If you’re in the right place at the right time, you might catch Gerald Glenn in a certain blue blazer – the one lined in orange that has a tiger paw on the inside. And if you’re lucky, you just might catch him laughing and asking, “Can you tell Clemson is close to my heart?”
This Tiger’s grandfather was pivotal in her decision to study and graduate with an engineering degree from Clemson. Today, she collaborates with architects, contractors and inspectors to ensure a seamless process from concept to construction to completion of the university’s Capital Projects. While her role typically involves building structures, her current project, the Dec. 3 […]
The fledgling U.S. Air Force careers of brothers Cameron and Evan Dunker are off to a flying start. The “socially identical” but biologically fraternal twin brothers from Aiken, S.C., were recently awarded slots in undergraduate pilot training when they graduate next May from Clemson University’s Air Force ROTC program as second lieutenants. The 23-year-olds were […]
In a nondescript industrial steel building not far from Clemson University's main campus, civil engineers fire two-by-four lumber out of an air cannon and test model buildings in a 50-mph wind tunnel to study the damaging effects of high-speed winds, like those created by tornadoes and by hurricanes Harvey and Irma.
Clemson University alumnus C. Joel Sprague has received ASTM International’s top annual award. Sprague, who received his Bachelor of Science in civil engineering from Clemson, is senior engineer and southeast region manager with TRI/Environmental in Greenville. He previously held positions with Sprague & Sprague Consulting Engineers, Nicolon Corp., Hoechst Celanese Corp., and Duke Power Co. […]
Clemson University scientists have received a federal grant to evaluate the effectiveness of producing biofuels to mitigate climate change. Quantifying the net impact that growing biomass feedstock for biofuel has on local temperature and carbon sequestration can aid the development of effective land-use policies and is the key of a new research project led by Clemson University scientist Thomas O’Halloran.
The 500 students who study civil engineering at Clemson University and the 28 faculty members who teach it can expect changes as part of a groundbreaking restructuring that is backed by $2 million from the National Science Foundation. The project will be the first major restructuring of the Glenn Department of Civil Engineering in 50 years and is aimed at creating a model for academic departments around the nation to follow.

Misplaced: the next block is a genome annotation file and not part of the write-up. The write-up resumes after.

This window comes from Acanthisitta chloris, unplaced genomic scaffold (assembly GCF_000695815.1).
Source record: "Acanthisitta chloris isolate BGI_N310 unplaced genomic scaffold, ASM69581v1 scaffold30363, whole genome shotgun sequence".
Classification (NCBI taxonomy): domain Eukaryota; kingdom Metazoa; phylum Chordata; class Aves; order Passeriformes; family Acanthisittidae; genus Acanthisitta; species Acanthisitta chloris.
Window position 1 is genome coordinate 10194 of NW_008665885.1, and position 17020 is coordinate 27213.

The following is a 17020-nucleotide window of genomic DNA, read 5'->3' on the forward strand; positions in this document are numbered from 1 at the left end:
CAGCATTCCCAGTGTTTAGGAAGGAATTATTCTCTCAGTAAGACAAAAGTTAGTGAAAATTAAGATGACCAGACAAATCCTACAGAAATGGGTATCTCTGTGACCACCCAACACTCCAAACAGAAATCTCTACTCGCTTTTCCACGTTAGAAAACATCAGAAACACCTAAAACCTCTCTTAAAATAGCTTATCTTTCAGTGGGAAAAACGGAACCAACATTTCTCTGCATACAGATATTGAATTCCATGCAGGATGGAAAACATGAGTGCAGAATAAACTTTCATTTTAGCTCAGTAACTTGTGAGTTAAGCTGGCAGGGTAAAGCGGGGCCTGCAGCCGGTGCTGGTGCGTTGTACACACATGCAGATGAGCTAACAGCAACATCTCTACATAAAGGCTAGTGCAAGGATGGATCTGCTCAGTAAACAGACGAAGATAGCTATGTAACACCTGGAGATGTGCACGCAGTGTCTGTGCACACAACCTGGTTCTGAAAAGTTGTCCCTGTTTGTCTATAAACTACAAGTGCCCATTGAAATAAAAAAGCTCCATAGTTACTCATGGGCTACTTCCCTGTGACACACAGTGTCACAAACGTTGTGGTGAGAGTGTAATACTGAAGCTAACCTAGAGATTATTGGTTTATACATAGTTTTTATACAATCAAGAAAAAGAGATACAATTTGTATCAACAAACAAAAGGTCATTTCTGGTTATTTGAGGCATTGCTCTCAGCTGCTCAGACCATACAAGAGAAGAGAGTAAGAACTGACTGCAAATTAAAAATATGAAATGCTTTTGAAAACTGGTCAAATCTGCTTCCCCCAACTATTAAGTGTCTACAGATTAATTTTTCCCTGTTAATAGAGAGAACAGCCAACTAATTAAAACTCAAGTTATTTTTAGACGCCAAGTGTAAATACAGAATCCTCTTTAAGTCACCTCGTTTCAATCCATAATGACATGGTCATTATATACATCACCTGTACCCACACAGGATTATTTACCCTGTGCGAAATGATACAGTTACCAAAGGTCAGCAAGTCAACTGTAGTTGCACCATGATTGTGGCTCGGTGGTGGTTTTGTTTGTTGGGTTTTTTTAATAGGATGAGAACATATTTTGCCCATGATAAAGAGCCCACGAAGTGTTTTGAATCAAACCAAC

After graduating from Clemson with a degree in civil engineering, Knowles took off to Sichuan Province, China, to teach English at the local high school and volunteer. Originally only planning to stay for one year, Knowles — now a lead actor in China’s highest-grossing ever action film — got talked into re-upping his trip, a decision that would prove to be life changing.
Research from Clemson University could help scientists, engineers and policymakers better understand drought, considered to be the world’s most widespread natural disaster. With the help of a prestigious CAREER award from the National Science Foundation, Ashok Mishra, an assistant professor of civil engineering, is building a computer model that will incorporate more factors than drought forecasters currently use and could help predict drought effects as long as six months before they are felt.
Brad Putman is the new interim associate dean for undergraduate studies in the College of Engineering, Computing and Applied Sciences. He is moving into the position formerly held by Karen High, who is returning to the faculty in the Department of Engineering and Science Education, where she will coordinate a major STEM faculty development initiative. […]
The non-fiction book and its film counterpart “Hidden Figures” revealed the genius behind the American space race in the 1960s: a cohort of black women who, despite segregation and discrimination, applied their genius in math and engineering to help send our rockets and astronauts into space and bring them back safely.
Mashrur "Ronnie" Chowdhury envisions a future in which car accidents will be reduced to virtually zero and drivers will travel down some of the state’s busiest roads without stopping for a single traffic light. It could begin to happen in as little as a decade, he said, with the help of a new center that will based out of Clemson University with $1.4 million in startup financing from the U.S. Department of Transportation.
CLEMSON, South Carolina – Clemson University Ph.D. candidate Shakira Hobbs of Baltimore, Maryland, has been named an Environmental Research & Education Foundation Scholar. Hobbs earned her Master of Science in engineering at Arizona State University in 2014.
One Research Drive, the sixth building in Technology Neighborhood I at the Clemson University International Center for Automotive Research (CU-ICAR) campus, officially opened with a ribbon-cutting Tuesday.
A new graduate degree program that could help save lives and keep basic services running when disaster strikes is in development at Clemson University with $3 million in backing from the National Science Foundation.